The team found that the protein beta-arrestin2, earlier linked to a variety of inhibitory functions, also plays a critical role in activating the so-called hedgehog (Hh) signaling pathway, which plays a central role in early development and normal cell proliferation. When left unchecked, uncontrolled cell growth spurred by the hedgehog pathway can lead to the development of cancerous tumors.
The researchers report their findings in the Dec. 24, 2004, issue of Science. The work was funded by the National Institutes of Health.
"Studies have found a wide breadth of functions for beta-arrestins, but none had revealed a role for these proteins in development," said James B. Duke Professor Marc Caron, Ph.D., a researcher in the department of cell biology, the Duke Institute for Genome Sciences and Policy and senior author of the study. "The involvement of beta-arrestin2 in the hedgehog signaling pathway provides a previously unappreciated paradigm for its role in promoting growth, differentiation, and malignancies."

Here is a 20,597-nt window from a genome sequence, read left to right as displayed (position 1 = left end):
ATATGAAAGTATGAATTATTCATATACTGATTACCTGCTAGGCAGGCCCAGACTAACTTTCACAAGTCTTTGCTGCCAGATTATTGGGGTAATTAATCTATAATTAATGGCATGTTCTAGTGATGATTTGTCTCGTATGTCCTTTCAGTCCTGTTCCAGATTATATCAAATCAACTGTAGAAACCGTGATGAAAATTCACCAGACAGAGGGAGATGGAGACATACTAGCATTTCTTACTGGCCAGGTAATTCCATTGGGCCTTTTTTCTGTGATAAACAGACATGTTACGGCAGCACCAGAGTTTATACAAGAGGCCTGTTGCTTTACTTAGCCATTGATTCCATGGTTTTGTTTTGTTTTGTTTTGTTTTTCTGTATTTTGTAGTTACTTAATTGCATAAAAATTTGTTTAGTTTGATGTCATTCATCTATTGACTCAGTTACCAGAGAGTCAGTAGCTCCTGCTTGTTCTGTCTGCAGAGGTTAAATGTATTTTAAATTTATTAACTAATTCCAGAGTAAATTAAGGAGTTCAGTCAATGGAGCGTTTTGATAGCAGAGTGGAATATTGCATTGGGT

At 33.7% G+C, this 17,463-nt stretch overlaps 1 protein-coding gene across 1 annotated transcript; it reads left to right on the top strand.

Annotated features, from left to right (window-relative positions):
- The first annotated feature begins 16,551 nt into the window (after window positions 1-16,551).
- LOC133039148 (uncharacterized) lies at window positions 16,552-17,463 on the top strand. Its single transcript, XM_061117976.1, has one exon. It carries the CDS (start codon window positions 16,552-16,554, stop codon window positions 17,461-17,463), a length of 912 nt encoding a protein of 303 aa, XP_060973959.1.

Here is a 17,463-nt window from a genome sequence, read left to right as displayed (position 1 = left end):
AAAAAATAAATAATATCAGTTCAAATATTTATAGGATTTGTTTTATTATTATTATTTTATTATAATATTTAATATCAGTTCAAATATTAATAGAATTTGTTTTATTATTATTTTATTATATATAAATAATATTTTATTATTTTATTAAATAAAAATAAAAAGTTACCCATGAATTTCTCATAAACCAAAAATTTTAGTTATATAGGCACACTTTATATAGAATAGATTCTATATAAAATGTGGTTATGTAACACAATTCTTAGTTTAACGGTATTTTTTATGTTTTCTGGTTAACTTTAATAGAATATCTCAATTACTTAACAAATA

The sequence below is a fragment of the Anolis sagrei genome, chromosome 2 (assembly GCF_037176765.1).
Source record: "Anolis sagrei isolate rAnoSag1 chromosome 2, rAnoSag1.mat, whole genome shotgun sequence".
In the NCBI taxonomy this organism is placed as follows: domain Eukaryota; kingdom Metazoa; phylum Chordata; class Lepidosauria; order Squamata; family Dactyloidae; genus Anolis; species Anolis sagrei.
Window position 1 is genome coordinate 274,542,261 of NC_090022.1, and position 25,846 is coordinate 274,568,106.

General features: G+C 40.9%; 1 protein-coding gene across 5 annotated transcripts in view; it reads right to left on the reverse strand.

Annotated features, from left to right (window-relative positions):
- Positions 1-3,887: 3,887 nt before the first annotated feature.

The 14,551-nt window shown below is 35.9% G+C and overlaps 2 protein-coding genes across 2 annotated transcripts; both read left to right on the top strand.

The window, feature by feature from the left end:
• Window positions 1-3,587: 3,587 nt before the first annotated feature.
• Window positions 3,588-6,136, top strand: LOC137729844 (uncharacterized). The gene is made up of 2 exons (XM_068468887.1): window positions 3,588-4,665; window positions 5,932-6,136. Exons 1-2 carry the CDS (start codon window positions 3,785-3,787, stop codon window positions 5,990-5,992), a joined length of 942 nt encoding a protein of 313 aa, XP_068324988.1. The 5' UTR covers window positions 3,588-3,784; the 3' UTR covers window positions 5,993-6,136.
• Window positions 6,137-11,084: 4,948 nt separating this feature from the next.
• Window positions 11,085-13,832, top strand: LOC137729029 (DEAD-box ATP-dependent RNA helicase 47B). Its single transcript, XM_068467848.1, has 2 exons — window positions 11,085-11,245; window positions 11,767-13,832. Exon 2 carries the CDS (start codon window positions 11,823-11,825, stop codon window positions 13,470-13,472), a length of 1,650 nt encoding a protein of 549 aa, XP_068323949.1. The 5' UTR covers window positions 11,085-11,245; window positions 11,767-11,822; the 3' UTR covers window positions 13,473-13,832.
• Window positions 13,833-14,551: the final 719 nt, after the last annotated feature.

The finding in zebrafish could lead to new drugs that block the growth of tumors by disrupting the beta-arrestin2 protein's normal function, the researchers said. In other cases, drugs that activate beta-arrestin2 might also drive the proliferation of therapeutic stem cells, they added.
Hh proteins play a central role in cell proliferation and embryonic patterning. In humans, inhibitory mutations in the pathway result in developmental defects such as holoprosencephaly an often fatal condition characterized by abnormal brain development and facial defor
Contact: Kendall Morgan
Duke University Medical Center